Just something I want to keep around for reference. Ignore if you don’t program. – matte

Reprinted from SitePoint Community Crier #71. Without permission but credit is given. ðŸ™‚

A JavaScript expression will sometimes be more intuitive (and easier to understand) when written a certain way, but, often, we may actually need the inverse of that expression. For example, in Listing 1 below, our code only needs to react if (x && y) is false. We need to invert the expression.

Listing 1

`if (x && y)`

{

// we don't have anything to do here

}

else

{

// we want to do something here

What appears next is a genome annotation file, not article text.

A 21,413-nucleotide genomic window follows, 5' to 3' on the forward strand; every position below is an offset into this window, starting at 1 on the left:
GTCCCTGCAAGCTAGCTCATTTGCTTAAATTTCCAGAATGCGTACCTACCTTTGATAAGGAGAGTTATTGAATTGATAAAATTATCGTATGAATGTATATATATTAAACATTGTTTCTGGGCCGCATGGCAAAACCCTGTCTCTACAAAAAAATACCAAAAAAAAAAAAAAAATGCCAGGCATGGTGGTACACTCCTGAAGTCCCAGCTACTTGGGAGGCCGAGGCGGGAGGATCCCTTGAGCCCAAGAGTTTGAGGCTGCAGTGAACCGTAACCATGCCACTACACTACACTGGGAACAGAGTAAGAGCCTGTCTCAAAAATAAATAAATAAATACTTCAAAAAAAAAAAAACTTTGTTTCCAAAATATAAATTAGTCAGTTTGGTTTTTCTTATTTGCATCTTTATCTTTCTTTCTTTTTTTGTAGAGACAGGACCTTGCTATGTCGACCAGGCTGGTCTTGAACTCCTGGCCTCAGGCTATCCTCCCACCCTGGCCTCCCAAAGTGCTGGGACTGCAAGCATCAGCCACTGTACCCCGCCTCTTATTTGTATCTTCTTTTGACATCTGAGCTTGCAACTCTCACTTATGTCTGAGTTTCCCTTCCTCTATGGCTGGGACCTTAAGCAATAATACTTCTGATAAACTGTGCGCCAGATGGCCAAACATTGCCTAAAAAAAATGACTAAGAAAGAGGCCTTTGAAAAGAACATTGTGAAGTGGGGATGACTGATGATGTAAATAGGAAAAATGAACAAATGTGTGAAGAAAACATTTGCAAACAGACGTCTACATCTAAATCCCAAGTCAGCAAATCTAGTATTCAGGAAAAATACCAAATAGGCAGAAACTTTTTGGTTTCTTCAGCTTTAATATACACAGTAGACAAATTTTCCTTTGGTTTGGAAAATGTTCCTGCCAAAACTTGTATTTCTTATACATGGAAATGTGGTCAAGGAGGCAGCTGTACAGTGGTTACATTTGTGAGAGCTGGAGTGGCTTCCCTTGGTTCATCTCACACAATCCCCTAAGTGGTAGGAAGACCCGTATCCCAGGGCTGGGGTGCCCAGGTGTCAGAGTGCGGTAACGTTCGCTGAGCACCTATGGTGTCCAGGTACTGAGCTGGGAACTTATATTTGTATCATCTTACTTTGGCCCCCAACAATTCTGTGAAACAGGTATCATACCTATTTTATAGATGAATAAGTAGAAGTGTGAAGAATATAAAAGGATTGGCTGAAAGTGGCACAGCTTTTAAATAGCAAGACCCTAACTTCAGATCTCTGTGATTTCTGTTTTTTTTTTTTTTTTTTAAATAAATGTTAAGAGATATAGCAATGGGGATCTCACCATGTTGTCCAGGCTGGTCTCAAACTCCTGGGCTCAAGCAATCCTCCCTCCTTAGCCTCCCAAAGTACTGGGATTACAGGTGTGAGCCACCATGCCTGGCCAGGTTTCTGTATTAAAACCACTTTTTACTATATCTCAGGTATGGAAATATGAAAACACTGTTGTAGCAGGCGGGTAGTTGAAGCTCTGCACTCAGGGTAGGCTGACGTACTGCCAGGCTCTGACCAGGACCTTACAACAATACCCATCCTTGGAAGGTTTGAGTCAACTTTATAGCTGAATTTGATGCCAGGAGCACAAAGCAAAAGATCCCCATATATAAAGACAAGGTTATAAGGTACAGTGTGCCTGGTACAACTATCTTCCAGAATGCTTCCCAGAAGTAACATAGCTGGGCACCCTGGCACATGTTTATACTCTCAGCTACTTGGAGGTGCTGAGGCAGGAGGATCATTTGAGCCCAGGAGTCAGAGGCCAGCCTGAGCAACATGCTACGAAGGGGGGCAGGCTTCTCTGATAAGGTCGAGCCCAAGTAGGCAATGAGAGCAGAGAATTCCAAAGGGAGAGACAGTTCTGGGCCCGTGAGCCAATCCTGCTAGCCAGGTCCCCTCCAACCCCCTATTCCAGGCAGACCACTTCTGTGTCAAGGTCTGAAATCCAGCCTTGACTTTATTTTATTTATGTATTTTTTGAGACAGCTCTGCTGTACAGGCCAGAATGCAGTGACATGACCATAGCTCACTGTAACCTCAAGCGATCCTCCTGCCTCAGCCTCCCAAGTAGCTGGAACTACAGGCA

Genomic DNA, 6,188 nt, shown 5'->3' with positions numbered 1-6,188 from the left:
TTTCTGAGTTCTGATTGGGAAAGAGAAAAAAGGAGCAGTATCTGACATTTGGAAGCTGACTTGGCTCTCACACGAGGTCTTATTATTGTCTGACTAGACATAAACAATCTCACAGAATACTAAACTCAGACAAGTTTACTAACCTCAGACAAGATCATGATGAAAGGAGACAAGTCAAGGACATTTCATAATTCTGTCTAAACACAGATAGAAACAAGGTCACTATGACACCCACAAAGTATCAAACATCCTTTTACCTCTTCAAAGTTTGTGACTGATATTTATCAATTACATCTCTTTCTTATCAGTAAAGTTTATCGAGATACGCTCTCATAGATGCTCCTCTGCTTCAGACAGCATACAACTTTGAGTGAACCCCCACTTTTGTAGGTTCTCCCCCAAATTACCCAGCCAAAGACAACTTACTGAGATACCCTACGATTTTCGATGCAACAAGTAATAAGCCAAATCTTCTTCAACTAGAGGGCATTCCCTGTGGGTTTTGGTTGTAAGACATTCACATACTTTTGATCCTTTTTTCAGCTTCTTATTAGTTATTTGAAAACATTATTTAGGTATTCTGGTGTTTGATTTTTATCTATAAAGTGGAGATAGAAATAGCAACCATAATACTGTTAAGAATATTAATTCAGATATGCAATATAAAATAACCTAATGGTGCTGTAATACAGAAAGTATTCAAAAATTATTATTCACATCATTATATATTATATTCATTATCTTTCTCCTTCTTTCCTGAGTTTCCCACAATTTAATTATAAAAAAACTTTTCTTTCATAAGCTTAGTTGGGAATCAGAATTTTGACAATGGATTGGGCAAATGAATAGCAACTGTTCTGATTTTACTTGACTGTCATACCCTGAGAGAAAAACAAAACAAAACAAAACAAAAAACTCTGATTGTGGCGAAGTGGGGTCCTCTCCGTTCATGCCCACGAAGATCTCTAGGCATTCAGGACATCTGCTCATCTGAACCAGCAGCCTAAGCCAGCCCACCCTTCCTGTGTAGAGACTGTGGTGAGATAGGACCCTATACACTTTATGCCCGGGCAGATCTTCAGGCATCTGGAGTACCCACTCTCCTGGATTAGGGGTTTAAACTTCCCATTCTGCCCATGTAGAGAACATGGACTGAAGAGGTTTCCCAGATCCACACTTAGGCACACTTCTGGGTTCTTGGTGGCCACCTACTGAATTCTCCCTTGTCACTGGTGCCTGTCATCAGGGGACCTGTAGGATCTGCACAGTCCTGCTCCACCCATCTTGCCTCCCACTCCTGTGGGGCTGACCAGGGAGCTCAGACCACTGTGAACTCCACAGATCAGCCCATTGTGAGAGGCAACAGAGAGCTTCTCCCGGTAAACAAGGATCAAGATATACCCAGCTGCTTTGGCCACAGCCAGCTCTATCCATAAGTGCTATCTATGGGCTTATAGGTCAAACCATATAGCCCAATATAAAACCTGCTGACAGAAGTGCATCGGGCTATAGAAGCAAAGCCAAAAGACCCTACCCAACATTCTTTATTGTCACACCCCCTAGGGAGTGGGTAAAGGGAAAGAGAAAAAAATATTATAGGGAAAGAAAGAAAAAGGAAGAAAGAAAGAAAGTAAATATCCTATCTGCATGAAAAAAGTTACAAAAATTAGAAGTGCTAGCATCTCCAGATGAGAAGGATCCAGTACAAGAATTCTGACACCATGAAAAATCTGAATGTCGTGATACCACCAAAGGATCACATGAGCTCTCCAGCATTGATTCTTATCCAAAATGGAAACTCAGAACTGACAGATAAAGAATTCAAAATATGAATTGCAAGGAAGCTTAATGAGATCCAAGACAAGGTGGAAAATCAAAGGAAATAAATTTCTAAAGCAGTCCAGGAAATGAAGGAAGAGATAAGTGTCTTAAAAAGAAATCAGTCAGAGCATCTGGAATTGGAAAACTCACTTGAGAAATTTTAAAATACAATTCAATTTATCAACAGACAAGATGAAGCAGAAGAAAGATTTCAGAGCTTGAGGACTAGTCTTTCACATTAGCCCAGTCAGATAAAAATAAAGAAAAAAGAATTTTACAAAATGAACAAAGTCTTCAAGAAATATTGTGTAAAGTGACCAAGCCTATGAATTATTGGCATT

}

De Morgan’s laws describe how to invert a logical expression. In Listing 2, we see De Morgan’s Laws in action within the JavaScript syntax.

Listing 2

`!(x || y) == (!x && !y)`

!(x && y) == (!x || !y)

The rule inverts each logical term and each logical operator.

In Listing 3, we invert the expression from Listing 1 by applying De Morgan’s Laws.

Listing 3

`if (!x || !y)`

{

// we want to do something here

}

Sometimes, a logical term is more complex than a simple boolean variable. A logical term may be a relational expression, such as (p <>= q)

Inverting the next logical term (r != s) we get (r == s)

Inverting the logical operator && we get ||

The result is shown in Listing 5.

Listing 5

`if (p >= q || r == s)`

{

// we want to do something here

}

So, if you find yourself struggling with a JavaScript problem, pick up an old math textbook — your solution is probably in there.

Visit us at the SitePoint JavaScript Forum if you have any questions.

Keep it fun ðŸ™‚

**Mike Foster – Programming Team Mentor**